|Devin Rodger as Mindy|
Now playing at Harlequin Productions is the Alan Ball comedy Five Women Wearing the Same Dress. Known for dark and sophisticated comedies such as the film American Beauty and the HBO series “Six Feet Under” and “True Blood,” Ball has given us lighter fare with Five Woman. But there are moments of darkness and high seriousness scattered throughout this light romantic comedy. There is talk of abortion and there are graphic discussions of sex; fundamentalist Christians are condemned, and the F-bomb frequently explodes.
Set during a wedding reception in the Southern city of Knoxville, Tenn., it could be any suburban setting, as these Southern belles are quite metropolitan, sophisticated and definitely unconventional.
Five bridesmaids try to escape the tedium of a wedding reception by hiding out in the bedroom of Meredith (Maggie Lofquist), the bride's sarcastic, pot-smoking younger sister. As they come and go, get drunk, and talk to each other, their many loves, hurts and foibles are exposed.
Georgeanne (Lorrie Fargo) may be the most jaded of the five, and the drunkest. Being in a wedding is painful for her because her own marriage is on the rocks, and this doubly painful wedding reminds her that she once aborted a child fathered by the groom.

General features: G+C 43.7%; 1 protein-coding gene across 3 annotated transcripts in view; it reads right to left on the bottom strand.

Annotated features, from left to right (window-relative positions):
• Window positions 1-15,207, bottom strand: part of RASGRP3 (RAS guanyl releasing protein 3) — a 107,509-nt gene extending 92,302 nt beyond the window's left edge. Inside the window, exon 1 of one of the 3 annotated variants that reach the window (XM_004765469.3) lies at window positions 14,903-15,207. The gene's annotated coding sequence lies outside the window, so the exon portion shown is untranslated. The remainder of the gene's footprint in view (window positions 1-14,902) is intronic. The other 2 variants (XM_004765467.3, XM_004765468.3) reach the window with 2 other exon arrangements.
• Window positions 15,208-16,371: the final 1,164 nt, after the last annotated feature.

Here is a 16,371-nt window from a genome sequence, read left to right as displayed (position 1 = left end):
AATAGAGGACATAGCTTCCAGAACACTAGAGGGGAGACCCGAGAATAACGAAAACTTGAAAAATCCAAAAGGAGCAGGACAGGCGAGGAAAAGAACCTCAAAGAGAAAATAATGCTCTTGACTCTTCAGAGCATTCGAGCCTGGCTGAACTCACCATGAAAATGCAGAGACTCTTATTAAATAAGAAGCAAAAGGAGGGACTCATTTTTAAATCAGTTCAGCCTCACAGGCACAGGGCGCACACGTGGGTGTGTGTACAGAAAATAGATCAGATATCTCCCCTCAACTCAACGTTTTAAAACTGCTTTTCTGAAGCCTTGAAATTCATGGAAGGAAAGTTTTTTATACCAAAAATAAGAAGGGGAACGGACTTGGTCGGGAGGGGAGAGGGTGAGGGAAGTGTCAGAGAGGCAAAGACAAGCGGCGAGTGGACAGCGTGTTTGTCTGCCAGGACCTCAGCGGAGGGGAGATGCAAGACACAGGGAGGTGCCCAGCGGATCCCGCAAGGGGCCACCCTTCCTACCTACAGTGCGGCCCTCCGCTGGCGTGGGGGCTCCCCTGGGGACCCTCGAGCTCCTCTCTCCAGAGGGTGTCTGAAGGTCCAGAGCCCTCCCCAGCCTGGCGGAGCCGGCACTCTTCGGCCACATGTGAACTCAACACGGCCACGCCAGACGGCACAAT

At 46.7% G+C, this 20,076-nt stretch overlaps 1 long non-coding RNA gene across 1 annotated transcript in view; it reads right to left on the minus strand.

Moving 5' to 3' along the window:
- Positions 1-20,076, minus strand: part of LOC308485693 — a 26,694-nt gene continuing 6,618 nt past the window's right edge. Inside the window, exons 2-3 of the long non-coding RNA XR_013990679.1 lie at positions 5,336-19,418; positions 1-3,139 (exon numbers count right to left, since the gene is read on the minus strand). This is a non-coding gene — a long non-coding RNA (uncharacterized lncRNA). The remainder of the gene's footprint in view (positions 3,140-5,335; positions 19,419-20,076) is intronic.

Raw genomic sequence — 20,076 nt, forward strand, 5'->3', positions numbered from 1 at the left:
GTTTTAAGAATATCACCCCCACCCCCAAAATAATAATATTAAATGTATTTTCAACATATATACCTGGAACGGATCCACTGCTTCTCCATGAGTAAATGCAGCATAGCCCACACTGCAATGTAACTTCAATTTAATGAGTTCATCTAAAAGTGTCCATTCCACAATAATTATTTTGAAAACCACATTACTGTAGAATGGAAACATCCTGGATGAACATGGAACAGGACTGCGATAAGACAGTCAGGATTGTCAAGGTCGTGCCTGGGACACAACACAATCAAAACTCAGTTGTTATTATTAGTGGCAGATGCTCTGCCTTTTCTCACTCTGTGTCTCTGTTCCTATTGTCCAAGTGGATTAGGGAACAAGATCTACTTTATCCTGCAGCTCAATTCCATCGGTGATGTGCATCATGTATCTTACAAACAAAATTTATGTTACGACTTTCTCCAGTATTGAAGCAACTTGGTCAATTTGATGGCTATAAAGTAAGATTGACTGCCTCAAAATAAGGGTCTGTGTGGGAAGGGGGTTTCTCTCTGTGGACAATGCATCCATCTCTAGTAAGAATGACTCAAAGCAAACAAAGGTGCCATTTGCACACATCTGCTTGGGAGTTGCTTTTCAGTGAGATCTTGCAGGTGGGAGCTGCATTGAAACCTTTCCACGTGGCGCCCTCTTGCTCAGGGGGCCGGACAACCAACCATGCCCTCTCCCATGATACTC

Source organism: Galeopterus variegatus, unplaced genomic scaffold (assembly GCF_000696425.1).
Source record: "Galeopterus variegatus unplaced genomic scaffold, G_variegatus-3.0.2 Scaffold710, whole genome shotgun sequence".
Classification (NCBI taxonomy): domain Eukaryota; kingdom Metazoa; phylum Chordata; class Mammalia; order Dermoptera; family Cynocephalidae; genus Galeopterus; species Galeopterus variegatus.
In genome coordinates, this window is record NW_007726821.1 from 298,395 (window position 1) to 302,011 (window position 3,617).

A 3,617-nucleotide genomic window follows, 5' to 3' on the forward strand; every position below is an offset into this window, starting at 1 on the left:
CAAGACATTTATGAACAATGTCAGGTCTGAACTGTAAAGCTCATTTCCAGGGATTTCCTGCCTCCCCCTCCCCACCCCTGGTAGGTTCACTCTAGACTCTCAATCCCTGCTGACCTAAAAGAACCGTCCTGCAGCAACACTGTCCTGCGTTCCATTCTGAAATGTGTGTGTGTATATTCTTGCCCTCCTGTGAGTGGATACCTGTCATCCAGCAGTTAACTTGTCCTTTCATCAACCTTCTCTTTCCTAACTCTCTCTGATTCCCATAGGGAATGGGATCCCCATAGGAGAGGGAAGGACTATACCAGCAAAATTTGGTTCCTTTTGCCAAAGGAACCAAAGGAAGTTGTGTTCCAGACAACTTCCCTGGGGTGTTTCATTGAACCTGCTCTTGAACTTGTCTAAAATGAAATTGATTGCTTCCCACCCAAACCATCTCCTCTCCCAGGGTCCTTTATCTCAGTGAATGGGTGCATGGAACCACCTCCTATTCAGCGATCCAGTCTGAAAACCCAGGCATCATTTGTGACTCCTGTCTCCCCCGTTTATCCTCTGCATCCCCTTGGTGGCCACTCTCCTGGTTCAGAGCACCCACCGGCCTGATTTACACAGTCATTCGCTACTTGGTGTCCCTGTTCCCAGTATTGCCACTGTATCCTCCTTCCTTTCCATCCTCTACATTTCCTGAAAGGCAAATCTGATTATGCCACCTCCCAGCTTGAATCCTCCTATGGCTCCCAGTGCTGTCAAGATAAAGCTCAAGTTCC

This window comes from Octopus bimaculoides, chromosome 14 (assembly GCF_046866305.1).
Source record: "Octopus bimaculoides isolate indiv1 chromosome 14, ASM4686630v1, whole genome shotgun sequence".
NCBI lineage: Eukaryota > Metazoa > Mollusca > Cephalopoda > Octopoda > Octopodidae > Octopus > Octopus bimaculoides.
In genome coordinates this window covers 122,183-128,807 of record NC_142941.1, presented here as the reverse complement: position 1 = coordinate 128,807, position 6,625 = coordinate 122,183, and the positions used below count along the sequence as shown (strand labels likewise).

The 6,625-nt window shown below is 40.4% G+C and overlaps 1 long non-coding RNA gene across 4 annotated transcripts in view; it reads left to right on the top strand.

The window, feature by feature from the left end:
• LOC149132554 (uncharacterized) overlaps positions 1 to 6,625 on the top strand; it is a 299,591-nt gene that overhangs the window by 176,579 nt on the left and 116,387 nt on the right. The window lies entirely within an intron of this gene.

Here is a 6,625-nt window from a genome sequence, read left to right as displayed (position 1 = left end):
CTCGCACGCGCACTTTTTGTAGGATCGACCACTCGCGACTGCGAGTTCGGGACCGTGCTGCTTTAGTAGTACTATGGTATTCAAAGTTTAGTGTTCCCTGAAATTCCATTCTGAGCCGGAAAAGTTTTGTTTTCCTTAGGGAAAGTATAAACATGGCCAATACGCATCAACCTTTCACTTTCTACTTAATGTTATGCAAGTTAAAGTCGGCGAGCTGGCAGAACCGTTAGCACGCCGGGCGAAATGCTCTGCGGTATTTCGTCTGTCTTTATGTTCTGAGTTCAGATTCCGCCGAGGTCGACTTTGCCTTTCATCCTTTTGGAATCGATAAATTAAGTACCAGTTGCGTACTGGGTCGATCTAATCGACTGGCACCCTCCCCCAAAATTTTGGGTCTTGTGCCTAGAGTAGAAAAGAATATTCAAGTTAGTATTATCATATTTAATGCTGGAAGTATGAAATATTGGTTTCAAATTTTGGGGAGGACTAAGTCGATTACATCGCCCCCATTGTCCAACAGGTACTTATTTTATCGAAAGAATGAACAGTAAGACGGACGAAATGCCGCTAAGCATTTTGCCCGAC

Trisha (Laura Hanson) admits, rather casually, to having slept with close to a hundred men. She’s funny, down-to-earth and compassionate.
Frances (Korja Giles) is the youngest of the bridesmaids. She is innocent, naive, and a fundamentalist Christian who is saving herself for marriage. The other women poke fun at her until the teasing erupts into a bitter squabble about religion. Mindy (Devin Rodger), is the groom’s wisecracking lesbian sister who may be the most feminine of the five women, having gone to charm school and been in beauty pageants — her take-off on a beauty pageant contestant is one of the funniest bits in the play.
Ball’s writing is witty, and all five of the women actors are outstanding. They inhabit their characters naturally. There is also one male actor, Bruce Haasl, who appears in only one brief scene near the end, but he is entertaining as the womanizer Tripp, who proves some hidden depth to his character.
Although written in 1993, Harlequin has updated the play to include references to contemporary news events such as the killing of Travon Martin. Meredith has a poster on her wall with Travon’s picture, and she is berated for being an armchair activist, spouting radical causes but not willing to get out on the streets in demonstrations.
Kudos to Aaron Lamb for a commendable job in his directing debut.
Coming up: reviews of Hollywood Who Done It at Pelligrino's Event Center and Last of the Red Hot Lovers at Olympia Little Theatre.
WHAT: Five Women Wearing the Same Dress
WHEN: Thursdays through Saturdays, 8p.m., Sundays 2 p.m. through Sept. 8
WHERE: State Theater, 202 E. 4th Ave., Olympia
TICKETS: $32, $28 seniors and military, $20 students, discounted rush tickets a half-hour prior to curtain
INFORMATION: 360-786-0151; http://www.harlequinproductions.org/